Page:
Tag Archives: Shojo

Types of Manga

Comics in North America and Japan, although different in form, developed along the same lines until the mid 1950s. It was at this time government hearings crippled the comic book industry in the United States. Dr Frederick Wertham published The Seduction of the Innocent in 1954, a publication that blamed comic books for juvenile delinquency. His book and biased lecturing raised debate in the States, discussions that eventually led to U.S Senate hearings and the creation of the self-censoring Comics Code.

Meanwhile, over in Japan, comic sales continued to rise. That isn’t to say censorship or controversy over manga has never occurred. It has. Controversy and calls for censorship seems to run in cycles in Japan, but it has never crippled the industry as it did in North America.

Millions of kids raised on Osamu Tezuka’s stories were getting older, but were unwilling to give up the pleasure of reading manga. As a result, the typical young boy manga had to evolve with its reader. This led to the creation of manga aimed at teenagers, college students and even adults.

Here in North America, millions of girls read comics up to the 1950s, at which time self-censoring caused publishers to cut the number of titles they were producing. Unfortunately, comics marketed to girls were the first casualties. Today, the predominant readership of comics in the West is male.

In Japan, however, both girls and boys have always enjoyed manga. Just like male readers, female manga enthusiasts were attracted at first to the works of Tezuka and other manga targeted at young children. Manga for girls would evolve into manga for women, although in the 50s and 60s, manga for older women was the equivalent of television soap operas. A lot of young women would pass on these sappy tales and stick to manga marketed to men. It would take another 30 years before women’s manga moved beyond the soap opera. By the 1990s, women could enjoy manga that truly spoke to their reading needs.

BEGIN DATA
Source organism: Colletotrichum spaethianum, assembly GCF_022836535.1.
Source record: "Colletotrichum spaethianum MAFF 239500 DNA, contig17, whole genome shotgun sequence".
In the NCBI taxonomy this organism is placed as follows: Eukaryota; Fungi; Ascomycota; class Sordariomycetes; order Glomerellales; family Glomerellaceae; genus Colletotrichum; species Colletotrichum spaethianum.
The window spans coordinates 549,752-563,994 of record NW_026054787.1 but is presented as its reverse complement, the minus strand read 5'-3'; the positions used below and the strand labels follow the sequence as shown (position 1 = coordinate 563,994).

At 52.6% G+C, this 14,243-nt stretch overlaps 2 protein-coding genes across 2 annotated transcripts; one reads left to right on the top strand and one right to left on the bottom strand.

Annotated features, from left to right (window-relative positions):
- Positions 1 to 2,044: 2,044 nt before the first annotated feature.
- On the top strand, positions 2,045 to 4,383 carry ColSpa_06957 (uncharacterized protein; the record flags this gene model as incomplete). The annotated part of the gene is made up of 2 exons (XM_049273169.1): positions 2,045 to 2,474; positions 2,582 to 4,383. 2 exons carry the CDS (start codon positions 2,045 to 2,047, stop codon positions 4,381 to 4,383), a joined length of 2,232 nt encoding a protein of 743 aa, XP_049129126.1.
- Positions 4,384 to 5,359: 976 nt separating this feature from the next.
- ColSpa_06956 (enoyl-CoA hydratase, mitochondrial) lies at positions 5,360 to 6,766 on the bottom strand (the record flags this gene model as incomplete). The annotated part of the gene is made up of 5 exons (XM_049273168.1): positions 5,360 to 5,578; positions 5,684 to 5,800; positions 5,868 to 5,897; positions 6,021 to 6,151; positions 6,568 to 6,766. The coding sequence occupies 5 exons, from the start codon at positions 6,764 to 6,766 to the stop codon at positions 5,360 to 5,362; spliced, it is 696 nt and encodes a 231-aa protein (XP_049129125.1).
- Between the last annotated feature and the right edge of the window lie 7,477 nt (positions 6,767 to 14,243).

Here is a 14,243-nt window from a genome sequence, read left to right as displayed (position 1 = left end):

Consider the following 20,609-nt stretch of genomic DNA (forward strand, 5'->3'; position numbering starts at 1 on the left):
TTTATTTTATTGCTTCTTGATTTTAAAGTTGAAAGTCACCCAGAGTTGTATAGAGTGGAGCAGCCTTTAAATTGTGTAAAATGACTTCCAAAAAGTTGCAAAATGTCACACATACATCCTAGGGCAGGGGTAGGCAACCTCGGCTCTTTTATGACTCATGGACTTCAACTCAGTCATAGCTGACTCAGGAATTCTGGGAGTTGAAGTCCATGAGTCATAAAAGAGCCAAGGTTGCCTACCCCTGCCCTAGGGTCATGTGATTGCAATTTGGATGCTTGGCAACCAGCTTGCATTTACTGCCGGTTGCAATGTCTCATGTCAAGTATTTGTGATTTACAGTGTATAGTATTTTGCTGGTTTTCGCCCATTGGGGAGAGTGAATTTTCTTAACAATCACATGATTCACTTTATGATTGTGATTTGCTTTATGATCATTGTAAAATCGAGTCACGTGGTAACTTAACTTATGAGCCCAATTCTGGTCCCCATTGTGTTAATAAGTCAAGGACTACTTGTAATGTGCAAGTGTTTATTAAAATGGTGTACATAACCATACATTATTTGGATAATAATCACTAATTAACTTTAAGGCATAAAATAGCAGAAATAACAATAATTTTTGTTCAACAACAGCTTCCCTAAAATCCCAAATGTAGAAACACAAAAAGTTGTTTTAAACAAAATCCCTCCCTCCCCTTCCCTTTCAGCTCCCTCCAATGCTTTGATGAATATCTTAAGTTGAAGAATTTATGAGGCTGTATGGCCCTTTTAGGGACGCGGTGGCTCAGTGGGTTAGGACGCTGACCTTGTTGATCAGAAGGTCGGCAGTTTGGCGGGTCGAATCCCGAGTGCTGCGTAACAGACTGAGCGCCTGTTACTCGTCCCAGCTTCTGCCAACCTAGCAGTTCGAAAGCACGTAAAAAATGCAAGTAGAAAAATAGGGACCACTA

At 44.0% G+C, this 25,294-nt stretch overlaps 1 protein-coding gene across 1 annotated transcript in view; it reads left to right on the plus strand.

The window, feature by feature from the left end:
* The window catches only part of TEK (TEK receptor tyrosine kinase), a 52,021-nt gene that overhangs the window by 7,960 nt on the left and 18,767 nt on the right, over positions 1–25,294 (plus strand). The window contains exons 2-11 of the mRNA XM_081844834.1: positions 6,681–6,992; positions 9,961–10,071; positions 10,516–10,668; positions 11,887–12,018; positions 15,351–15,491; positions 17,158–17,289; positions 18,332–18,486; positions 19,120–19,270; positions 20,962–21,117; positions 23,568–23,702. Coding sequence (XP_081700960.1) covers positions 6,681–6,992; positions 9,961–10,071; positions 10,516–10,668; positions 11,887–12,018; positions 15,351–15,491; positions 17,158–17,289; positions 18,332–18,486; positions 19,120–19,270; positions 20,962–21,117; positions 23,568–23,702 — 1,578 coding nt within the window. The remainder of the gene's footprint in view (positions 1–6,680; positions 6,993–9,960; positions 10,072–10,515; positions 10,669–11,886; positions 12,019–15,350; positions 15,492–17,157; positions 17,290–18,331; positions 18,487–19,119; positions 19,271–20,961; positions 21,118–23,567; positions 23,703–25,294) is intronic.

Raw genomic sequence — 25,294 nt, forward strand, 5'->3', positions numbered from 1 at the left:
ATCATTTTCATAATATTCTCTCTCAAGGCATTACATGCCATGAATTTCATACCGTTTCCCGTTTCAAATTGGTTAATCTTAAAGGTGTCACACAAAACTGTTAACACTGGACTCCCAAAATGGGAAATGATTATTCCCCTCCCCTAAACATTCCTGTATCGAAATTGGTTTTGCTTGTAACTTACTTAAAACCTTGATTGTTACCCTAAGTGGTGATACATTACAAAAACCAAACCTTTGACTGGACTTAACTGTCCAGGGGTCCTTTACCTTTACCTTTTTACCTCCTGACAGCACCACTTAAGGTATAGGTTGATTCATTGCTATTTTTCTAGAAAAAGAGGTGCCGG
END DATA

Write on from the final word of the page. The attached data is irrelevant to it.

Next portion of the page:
In exploring manga here in North America, you will likely come across a number of terms that refer to different types of manga. These classifications typically describe the primary readership to which the manga is marketed, but can sometimes be used to describe the subject matter found within.

This term can be roughly translated as “same stuff, different people.” Doujinshi are unofficial manga produced by fans of the original series. These productions can range from the crudest black and white photocopied pages to stunningly produced volumes that could be sister books to the actual published manga. Creating these amateur publications is a popular hobby in Japan. In fact, some of the established artists creating manga today actually got their start by making doujinshi.

Here in North America, doujinshi are most famous as sexually explicit or erotic parodies of popular manga series. In Japan, however, those kind of doujinshi are just one of many forms.

A literal translation of this term would be “dramatic pictures”. This term is used to refer to more experimental or literary manga, thereby differentiating such manga from the more popular or commercial series.